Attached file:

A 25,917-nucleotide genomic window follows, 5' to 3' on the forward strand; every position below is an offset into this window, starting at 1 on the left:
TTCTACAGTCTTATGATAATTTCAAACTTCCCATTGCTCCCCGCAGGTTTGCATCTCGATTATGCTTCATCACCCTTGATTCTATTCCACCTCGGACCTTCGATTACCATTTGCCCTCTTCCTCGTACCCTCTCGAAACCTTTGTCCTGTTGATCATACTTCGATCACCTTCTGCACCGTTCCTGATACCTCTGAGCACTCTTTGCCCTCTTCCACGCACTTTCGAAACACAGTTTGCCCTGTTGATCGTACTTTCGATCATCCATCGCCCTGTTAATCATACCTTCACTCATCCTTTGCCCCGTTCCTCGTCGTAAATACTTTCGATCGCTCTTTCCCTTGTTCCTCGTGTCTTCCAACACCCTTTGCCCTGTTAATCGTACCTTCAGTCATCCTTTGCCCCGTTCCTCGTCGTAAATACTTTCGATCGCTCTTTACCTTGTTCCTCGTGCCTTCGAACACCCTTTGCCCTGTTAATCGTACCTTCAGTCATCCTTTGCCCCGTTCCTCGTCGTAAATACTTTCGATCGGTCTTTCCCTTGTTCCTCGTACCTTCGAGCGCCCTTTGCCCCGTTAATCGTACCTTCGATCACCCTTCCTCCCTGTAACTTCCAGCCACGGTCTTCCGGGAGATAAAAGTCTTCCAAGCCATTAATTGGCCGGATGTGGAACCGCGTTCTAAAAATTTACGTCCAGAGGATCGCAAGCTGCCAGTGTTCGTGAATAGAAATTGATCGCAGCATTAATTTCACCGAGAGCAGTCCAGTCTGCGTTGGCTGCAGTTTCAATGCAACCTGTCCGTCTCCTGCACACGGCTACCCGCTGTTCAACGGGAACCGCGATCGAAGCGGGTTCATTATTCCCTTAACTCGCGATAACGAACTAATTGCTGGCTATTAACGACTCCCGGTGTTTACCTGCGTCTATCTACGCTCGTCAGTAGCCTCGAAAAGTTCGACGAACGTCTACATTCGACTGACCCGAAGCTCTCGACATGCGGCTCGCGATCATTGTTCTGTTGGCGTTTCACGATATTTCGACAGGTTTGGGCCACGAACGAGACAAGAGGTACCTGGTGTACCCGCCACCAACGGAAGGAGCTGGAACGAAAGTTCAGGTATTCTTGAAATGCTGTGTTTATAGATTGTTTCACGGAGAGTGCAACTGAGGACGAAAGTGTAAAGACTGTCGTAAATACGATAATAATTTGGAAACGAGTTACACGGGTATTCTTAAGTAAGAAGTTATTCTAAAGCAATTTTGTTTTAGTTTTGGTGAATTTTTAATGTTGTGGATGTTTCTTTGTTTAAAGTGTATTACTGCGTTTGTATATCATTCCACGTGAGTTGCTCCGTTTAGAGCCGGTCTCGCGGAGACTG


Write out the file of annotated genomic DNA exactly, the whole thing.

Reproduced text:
A 25,917-nucleotide genomic window follows, 5' to 3' on the forward strand; every position below is an offset into this window, starting at 1 on the left:
TTCTACAGTCTTATGATAATTTCAAACTTCCCATTGCTCCCCGCAGGTTTGCATCTCGATTATGCTTCATCACCCTTGATTCTATTCCACCTCGGACCTTCGATTACCATTTGCCCTCTTCCTCGTACCCTCTCGAAACCTTTGTCCTGTTGATCATACTTCGATCACCTTCTGCACCGTTCCTGATACCTCTGAGCACTCTTTGCCCTCTTCCACGCACTTTCGAAACACAGTTTGCCCTGTTGATCGTACTTTCGATCATCCATCGCCCTGTTAATCATACCTTCACTCATCCTTTGCCCCGTTCCTCGTCGTAAATACTTTCGATCGCTCTTTCCCTTGTTCCTCGTGTCTTCCAACACCCTTTGCCCTGTTAATCGTACCTTCAGTCATCCTTTGCCCCGTTCCTCGTCGTAAATACTTTCGATCGCTCTTTACCTTGTTCCTCGTGCCTTCGAACACCCTTTGCCCTGTTAATCGTACCTTCAGTCATCCTTTGCCCCGTTCCTCGTCGTAAATACTTTCGATCGGTCTTTCCCTTGTTCCTCGTACCTTCGAGCGCCCTTTGCCCCGTTAATCGTACCTTCGATCACCCTTCCTCCCTGTAACTTCCAGCCACGGTCTTCCGGGAGATAAAAGTCTTCCAAGCCATTAATTGGCCGGATGTGGAACCGCGTTCTAAAAATTTACGTCCAGAGGATCGCAAGCTGCCAGTGTTCGTGAATAGAAATTGATCGCAGCATTAATTTCACCGAGAGCAGTCCAGTCTGCGTTGGCTGCAGTTTCAATGCAACCTGTCCGTCTCCTGCACACGGCTACCCGCTGTTCAACGGGAACCGCGATCGAAGCGGGTTCATTATTCCCTTAACTCGCGATAACGAACTAATTGCTGGCTATTAACGACTCCCGGTGTTTACCTGCGTCTATCTACGCTCGTCAGTAGCCTCGAAAAGTTCGACGAACGTCTACATTCGACTGACCCGAAGCTCTCGACATGCGGCTCGCGATCATTGTTCTGTTGGCGTTTCACGATATTTCGACAGGTTTGGGCCACGAACGAGACAAGAGGTACCTGGTGTACCCGCCACCAACGGAAGGAGCTGGAACGAAAGTTCAGGTATTCTTGAAATGCTGTGTTTATAGATTGTTTCACGGAGAGTGCAACTGAGGACGAAAGTGTAAAGACTGTCGTAAATACGATAATAATTTGGAAACGAGTTACACGGGTATTCTTAAGTAAGAAGTTATTCTAAAGCAATTTTGTTTTAGTTTTGGTGAATTTTTAATGTTGTGGATGTTTCTTTGTTTAAAGTGTATTACTGCGTTTGTATATCATTCCACGTGAGTTGCTCCGTTTAGAGCCGGTCTCGCGGAGACTG